A Case for Free Mammograms
It’s only once in a blue moon that I have lunch at our hospital canteen. Checking on social media, while having a homemade snack in my own cabin, works out quite convenient for me. Very shortly I intend to buy that diamond necklace, which my radiology colleagues believe, is what I should have saved for by now -after years of skipping paid lunches.
Speaking of our canteen, the largest clusters are inevitably female doctors. Divided by specialties they are united by the need to make most of the 45 minutes allotted luncheon. Naturally this space is buzzing with exchange of information. And it’s amusing to see how my occasional entry has resulted in a shift of topics-from the more interesting ones to breast cancer.
“That lady was only 40 right? So sad…so very scary”
“It’s so common these days…so many cases in their forties ...isn’t it?”
“Oh good! Seeing you reminds me I have been postponing a scan for so long now”
“It’s high time I got a mammogram done…I have some family history too”
“By the way …what are the charges of mammogram?”
Well many a times I have been tempted to say “The same charges as when you last enquired ...a couple of years ago”.
Isn’t it quintessentially feminine –to
enquire the cost of something we don’t intend to buy!
A good 99% of those interactions with doctors have never materialised into a mammogram. I am also aware of staff lower down in the rung who enquire about charges from the radiology reception and leave without getting one done.
Women will continue doing complex mathematics of cost and time and at the same time cringe when someone known to them is diagnosed with breast cancer. This is what got me thinking –why can’t we offer free mammograms for our own staff.
Woman constitute a good 60% of our 2500 plus hospital workforce.
And only a third of these women are over forty. Meaning we needed to screen about 500 staff or so on an annual basis. This is definitely not a huge number if spaced and accommodated into regular work.
Thankfully for this endeavour, I had the support of our social service department .They I must say, they have been doing an amazing job already, analyzing and understanding stressors in working women across of all ages. The management too was very receptive and proactive about the whole idea.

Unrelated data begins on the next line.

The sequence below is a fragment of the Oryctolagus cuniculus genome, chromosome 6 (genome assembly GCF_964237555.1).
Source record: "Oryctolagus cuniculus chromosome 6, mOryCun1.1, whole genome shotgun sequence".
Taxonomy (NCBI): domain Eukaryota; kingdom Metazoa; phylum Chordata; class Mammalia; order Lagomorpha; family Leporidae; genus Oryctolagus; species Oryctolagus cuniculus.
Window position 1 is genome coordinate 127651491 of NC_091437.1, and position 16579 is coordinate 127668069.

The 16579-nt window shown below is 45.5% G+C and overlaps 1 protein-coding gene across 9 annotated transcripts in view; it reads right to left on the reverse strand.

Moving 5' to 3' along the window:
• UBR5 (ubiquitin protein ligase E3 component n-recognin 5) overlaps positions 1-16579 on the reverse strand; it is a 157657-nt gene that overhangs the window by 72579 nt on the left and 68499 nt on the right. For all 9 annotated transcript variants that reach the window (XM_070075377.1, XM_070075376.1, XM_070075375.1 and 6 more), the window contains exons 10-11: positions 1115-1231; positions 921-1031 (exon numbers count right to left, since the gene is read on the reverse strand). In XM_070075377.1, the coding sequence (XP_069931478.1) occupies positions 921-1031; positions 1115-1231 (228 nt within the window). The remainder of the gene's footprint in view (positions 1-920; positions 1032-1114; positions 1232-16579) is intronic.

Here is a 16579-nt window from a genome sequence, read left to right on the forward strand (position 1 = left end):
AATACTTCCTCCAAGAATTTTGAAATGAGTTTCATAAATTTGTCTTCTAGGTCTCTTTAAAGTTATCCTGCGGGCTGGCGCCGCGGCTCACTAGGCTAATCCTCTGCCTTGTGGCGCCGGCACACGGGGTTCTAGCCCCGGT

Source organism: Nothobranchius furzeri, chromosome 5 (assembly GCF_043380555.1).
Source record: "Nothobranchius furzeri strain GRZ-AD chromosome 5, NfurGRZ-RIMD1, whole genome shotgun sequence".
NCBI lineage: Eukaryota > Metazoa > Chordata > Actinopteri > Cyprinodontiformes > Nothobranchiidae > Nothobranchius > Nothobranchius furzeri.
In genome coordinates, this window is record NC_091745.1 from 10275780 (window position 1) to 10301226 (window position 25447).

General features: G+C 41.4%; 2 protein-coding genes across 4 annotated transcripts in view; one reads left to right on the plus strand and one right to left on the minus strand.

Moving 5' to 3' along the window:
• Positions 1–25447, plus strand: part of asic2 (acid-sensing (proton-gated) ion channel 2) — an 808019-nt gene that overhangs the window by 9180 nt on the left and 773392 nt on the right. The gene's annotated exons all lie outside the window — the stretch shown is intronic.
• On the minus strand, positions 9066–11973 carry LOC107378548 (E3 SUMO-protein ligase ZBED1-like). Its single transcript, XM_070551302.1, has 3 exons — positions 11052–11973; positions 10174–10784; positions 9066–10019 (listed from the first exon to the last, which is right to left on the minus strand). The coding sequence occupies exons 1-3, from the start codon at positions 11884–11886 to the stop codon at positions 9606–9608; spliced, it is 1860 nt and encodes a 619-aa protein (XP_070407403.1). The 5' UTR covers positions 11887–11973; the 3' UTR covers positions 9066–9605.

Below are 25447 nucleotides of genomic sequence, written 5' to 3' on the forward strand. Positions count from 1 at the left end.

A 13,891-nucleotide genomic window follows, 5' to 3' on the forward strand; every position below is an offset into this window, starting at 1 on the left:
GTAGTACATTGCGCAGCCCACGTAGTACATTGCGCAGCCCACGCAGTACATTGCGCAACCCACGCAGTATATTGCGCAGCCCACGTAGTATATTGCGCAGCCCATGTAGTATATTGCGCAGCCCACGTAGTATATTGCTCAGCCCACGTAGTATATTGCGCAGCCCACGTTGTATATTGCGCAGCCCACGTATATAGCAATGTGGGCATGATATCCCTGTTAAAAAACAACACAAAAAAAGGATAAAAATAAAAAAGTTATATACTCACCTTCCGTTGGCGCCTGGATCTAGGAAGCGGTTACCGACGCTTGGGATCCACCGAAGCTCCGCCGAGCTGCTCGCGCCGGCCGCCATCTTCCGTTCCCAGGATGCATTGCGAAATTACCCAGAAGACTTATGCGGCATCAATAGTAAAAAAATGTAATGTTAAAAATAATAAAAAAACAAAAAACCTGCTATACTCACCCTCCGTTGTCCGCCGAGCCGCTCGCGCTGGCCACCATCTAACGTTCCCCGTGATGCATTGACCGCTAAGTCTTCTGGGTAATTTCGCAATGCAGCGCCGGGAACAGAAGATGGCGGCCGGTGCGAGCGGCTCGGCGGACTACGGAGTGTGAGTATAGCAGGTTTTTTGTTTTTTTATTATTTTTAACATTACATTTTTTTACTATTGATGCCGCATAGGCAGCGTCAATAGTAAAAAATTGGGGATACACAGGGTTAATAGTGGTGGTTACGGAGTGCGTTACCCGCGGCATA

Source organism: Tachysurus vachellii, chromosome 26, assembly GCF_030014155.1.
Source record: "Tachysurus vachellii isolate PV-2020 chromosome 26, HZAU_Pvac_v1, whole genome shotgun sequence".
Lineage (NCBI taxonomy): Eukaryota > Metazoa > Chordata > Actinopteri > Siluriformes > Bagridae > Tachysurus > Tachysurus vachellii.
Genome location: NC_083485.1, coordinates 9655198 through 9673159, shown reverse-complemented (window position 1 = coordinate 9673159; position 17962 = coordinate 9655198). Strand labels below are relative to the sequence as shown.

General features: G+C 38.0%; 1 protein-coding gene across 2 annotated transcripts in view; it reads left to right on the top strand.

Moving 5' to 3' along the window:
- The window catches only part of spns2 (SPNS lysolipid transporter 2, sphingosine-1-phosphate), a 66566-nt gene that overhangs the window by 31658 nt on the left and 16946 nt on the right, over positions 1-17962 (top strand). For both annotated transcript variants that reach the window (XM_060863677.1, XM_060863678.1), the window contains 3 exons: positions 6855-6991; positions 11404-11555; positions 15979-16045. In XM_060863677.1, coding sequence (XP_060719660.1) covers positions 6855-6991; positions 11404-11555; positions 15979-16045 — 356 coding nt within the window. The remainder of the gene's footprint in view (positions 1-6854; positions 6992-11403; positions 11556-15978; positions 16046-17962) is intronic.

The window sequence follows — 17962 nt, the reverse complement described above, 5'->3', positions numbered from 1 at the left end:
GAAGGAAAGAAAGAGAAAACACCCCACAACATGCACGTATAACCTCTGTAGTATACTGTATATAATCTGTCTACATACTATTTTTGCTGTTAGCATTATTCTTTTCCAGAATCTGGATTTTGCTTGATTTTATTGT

On a personal note it feels great to add
some action to the whole “screening and awareness” talk that we do. It
definitely takes some extra effort and time, but the gratitude expressed by our
staff pays for it all.
Breast cancer continues to be the number one malignancy among women according to cancer statistics in India for the year 2020 .Several population based registries have revealed that the highest burden of breast cancer was amongst women in metropolitan cities. With steady increase in the number of cases, breast cancer is steadily increasing to proportions where it poses to be a health challenge to women in India.
Only a multidisciplinary approach to breast cancer which includes awareness programs, preventive measures, screening programs for early detection, and availability of treatment facilities can reduce both incidence and mortality of cancer in Indian women.
How wonderful it would be if we could promote breast awareness and screening for just very “small” subsets of female populations. Institutions, industries, banks, educational establishments and hospitals –anyplace where women constitute a sizeable number of the workforce could go an extra mile to show they care for their women. Ensuring they have some kind of basic knowledge about breast cancer, arranging a session for them to interact with a trained medical personnel, getting their queries and apprehensions addressed, arranging screening facilities with a hospital are all possible ways to show appreciation to our women.
We now have a successful programme running in place, where we screen our women hospital staff for breast cancer on an annual basis. This wouldn’t have been possible without very receptive and concerned people at the top running this institution.
“Just as a drop of water creates
countless ripples, so does a gesture of kindness or concern change countless
Wouldn’t it be great if this act of care and concern for women work force was replicated by others too...some food for thought.